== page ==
2- Definitions of outcomes and analysis: Objective is to evaluate risk factors, but in no paragraph of Results is mentioned any risk measure. Only one risk is defined (we do not know if it is odds ratio, relative risk, hazard ratio) in the conclusions, but in no section of statistical analysis is it defined how it was calculated or from which specific test. It is very common that in published works an association (T test, chi2, Mann Whiney or other simple comparison tests) is transformed into risk when the latter implies homonymous measures (odds ratio, hazard ratio, relative risk, among others) that tell us about how much a factor increases the risk of an event. Although risks are included in most modern statistical packages (with their 95% CI), they can also be calculated by hand. In any case, the most common way to calculate them is based on regression studies (logistic, linear, Cox, etc.), in a single or multivariate form. A regression model would have been ideal for this study, with limitations due to the sample size. On the other hand, regarding comparative results, although they show differences between groups, inform us of the p value but nothing about values (mean, percentage) being compared, so it is difficult to establish clinical significance. In order to study reproduction, it would be desirable to include these data.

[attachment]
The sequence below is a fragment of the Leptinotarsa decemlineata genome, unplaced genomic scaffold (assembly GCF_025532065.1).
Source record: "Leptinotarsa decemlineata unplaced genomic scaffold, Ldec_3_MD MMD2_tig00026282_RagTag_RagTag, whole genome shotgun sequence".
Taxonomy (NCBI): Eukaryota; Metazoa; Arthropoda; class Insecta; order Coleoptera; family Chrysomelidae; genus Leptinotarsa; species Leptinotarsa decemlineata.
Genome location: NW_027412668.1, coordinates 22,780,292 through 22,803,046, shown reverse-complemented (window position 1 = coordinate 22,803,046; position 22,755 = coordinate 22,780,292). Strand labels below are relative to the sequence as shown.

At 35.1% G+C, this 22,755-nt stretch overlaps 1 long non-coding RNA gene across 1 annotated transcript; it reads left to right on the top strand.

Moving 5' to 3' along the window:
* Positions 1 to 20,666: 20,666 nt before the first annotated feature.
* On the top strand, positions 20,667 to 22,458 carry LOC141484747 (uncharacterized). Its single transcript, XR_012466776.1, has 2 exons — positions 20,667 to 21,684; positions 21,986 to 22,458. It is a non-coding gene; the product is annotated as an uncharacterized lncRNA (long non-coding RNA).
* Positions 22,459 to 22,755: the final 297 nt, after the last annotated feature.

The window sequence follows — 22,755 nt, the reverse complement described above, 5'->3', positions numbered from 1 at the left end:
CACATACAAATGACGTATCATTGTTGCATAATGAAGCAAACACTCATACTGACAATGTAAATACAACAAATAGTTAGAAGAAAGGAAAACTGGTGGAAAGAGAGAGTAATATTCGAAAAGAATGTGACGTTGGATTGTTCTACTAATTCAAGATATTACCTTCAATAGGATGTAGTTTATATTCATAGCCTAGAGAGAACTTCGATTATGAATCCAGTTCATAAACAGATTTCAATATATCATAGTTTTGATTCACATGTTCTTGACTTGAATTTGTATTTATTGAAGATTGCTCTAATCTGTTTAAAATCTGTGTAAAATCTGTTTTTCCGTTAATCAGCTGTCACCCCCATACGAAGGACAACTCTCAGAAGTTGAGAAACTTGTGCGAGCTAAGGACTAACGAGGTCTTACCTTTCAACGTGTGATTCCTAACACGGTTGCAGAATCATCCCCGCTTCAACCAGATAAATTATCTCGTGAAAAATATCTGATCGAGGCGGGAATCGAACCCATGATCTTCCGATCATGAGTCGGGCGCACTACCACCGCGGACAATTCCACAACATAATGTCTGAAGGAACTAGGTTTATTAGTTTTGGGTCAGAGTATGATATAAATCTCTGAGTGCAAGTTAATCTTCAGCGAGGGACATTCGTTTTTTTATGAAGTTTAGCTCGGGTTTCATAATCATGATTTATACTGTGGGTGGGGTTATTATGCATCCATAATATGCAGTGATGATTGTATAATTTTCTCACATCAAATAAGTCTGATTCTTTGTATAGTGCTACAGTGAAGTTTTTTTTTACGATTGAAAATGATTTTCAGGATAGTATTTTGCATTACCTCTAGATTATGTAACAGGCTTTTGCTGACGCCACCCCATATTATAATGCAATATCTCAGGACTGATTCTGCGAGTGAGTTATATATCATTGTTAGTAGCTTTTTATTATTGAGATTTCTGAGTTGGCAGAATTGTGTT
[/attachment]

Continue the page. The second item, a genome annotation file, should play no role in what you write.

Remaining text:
3- Possibility of biases: The authors establish a positive association between drainage time, drainage debit and UAE-V. It is likely that the two predictive variables (as well as hospital stay) are related to each other, and spurious associations (biases) may be incurred. Role of urinary fistula as a predictor of UAE-Vis known and the three variables mentioned (time, debit and hospitalization) involve urinary fistula, so surely there is collinearity between them and it would be wrong to establish causality of any of them with UAE-V.5 A multivariate model with collinearity analysis helps to define better than variables summarize and introduce only a limited number of them in order to maintain coherence and “parsimony”. Establishing an association with PSA and PSA density, as the authors in discussion clarify, does not provide a clinical association.
4- Stenosis-free survival estimates: Although curves are reflected and number of events are mentioned, the correct measure to be compared would be the estimated stenosis-free survival per group (Kaplan Meier) and its comparison by log Rank test. It is not clear to me if it has been done in this way according to the analysis. It is a good contribution that all stenoses have occurred within the first 3 years of follow-up.
It is not easy to produce a work with such a good follow-up of a proper case study, so I congratulate the authors for their effort, achievement and deserved publication, in addition to their contribution to the urological community
Dr. Ignacio P. Tobia.
Hospital Italiano de Buenos Aires.
Oficina de Investigación CAU.
- Bill-Axelson, L. Holmberg, H. Garmo, et al.Radical prostatectomy or watchful waiting in early prostate cancer. N Engl J Med, 370 (2014), pp. 932-942.
- Tomschi, G. Suster, W. Holtl. Bladder neck strictures after radical retropubic prostatectomy: still an unsolved problem. Br J Urol, 81 (1998), pp. 823-826.
- R. Webb, K. Sethi, K. Gee. An analysis of the causes of bladder neck contracture after open and robot-assisted laparoscopic radical prostatectomy. BJU Int, 103 (2009), pp. 957-963.
- Miller, R.G. (1981). Simultaneous Statistical Inference 2nd Ed. Springer Verlag New York. ISBN 978-0-387-90548-8.
- Wang, D.P. Wood Jr, B.K. Hollenbeck, et al.Risk factors and quality of life for post-prostatectomy vesicourethral anastomotic stenosis. Urology, 79 (2012), pp. 449-457.